of historical enthusiasts for launching Regina Ethnic Pionneers
Cemetery Walking Tour Inc. That initiative led to the publication
of a useful self-guided booklet that delves deep into Regina's past.
We learn that the Regina Cemetery was delineated in 1884 and that
it encompasses 29,000 graves. The booklet provides information on
55 sites and is available at the 4th Avenue and Broad Street entrance.
Eileen will occasionally lead tours of the cemetery, but you can
custom design your own using the guide. As you walk and identify
those sites, you get a sense of historical perspective unlike anything
you will read in a book. I was particularly touched by the story
of Clifford Tanouye, a 33-year-old man who was "hospitalized for
an emergency operation to remove an obstruction in his respiratory
system". He later died suddenly because of a piece of gauze that
clogged his trachea.
The anesthetist was charged and he died within a year in a car
Some stories are truly achievements. Take Florent Arnold, born
in Alsace, France in 1836. He dropped out of college and enlisted
in the army, imbued with a great admiration for Napoleon Bonaparte.
"After leaving the army, he led a roving existence, visiting nearly
every country in Europe, and spending eight years in South Africa."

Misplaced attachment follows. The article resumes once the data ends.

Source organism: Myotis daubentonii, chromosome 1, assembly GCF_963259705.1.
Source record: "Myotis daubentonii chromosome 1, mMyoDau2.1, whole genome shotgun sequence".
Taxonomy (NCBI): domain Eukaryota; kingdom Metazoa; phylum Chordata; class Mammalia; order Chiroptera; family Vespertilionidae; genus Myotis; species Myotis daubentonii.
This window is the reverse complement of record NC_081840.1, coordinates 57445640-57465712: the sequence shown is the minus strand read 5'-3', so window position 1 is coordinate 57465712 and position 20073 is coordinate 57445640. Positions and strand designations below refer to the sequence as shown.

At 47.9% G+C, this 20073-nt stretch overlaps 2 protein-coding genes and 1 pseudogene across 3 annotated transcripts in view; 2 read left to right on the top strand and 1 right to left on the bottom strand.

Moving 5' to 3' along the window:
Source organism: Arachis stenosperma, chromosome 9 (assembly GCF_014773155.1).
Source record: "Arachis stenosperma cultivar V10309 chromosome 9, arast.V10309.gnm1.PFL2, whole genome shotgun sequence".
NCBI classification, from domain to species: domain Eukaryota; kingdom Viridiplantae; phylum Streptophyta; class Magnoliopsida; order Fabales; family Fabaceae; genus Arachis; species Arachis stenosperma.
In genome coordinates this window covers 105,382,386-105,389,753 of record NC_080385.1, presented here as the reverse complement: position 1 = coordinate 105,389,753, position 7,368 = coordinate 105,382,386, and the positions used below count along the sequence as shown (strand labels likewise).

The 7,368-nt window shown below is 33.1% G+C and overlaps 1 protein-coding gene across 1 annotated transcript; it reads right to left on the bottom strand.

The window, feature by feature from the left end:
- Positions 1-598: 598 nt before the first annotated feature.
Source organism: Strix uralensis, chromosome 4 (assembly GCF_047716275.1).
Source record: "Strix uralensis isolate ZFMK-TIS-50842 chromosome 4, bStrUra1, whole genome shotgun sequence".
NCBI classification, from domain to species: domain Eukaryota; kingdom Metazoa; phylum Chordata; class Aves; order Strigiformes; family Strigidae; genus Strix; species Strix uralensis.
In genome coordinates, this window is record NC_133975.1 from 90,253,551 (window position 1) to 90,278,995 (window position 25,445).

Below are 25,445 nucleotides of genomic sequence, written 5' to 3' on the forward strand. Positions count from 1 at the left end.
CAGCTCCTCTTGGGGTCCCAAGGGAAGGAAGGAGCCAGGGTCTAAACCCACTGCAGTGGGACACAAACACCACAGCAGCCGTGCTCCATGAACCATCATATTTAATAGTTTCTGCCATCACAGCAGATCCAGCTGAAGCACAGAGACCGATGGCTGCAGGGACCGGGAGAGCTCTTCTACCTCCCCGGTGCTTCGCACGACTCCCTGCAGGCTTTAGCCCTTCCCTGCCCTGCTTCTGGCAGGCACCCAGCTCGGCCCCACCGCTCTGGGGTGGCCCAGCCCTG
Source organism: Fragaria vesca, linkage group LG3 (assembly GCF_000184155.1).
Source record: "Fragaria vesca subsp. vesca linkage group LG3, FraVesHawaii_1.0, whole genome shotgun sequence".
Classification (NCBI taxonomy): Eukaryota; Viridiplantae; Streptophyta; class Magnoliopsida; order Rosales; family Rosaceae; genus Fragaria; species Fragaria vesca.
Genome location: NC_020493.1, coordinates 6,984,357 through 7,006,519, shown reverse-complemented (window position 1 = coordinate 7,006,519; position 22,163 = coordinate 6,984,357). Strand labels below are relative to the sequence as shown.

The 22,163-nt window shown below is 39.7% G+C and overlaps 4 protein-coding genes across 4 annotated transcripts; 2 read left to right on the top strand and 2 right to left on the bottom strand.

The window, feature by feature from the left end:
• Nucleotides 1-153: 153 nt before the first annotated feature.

He immigrated and settled in Regina in 1880, pursuing a career
as a hotelier. Florent is also credited with building the Hotel
du Canada in 1888, which was located on the northwest corner of
11th Avenue and Scarth Street. The hotel was known as a great gathering
place for the horsemen of the district.
With the self-guided booklet, touring the cemetery will give you
an impression of what the city looked like at the end of the 19th
Century. Sadly, it will also give you a sense of how Regina's
heritage has been lost through building demolition and "progress".
Long after those historical features - tramways, theatres, cricket
clubs and opera houses - disappear, the cemetery remains. And one
day someone will come and inquire as to the whereabouts of a particular
fallen marker, a victim of time, weather and vandalism. The latter
being a concern in any cemetery. Elongated, high, pointed or compounded
monuments with elegant crosses and statues with weak necks are obvious
targets for those who pass through cemeteries with less than noble
As cities fall victim to the phenomenon of urban sprawl, new cemeteries
are established with the intent of enticing area residents to use
cemeteries to the full extent of their potential. In accordance
with the guiding principles of self-sustainability, it has now become
common for individuals to sponsor trees such as green or mountain
ash, Japanese tree lilac or scots pine, $200 and up. You may even
consider a bench ($750) or a bicycle rack ($900). What better way
to honor a relative or friend who has passed on, than to help make
his or her place of eternal rest more inviting to those who live
Harel owns and operates Great
Excursions, a Regina-based travel company specializing in "travel for the hungry mind" and focusing on tours
of Western Canada.
| Contents |
| Events | Search |
Prints 'n Posters | Lodging
Assistance | Golf |
© Copyright (1997-2012) Virtual Saskatchewan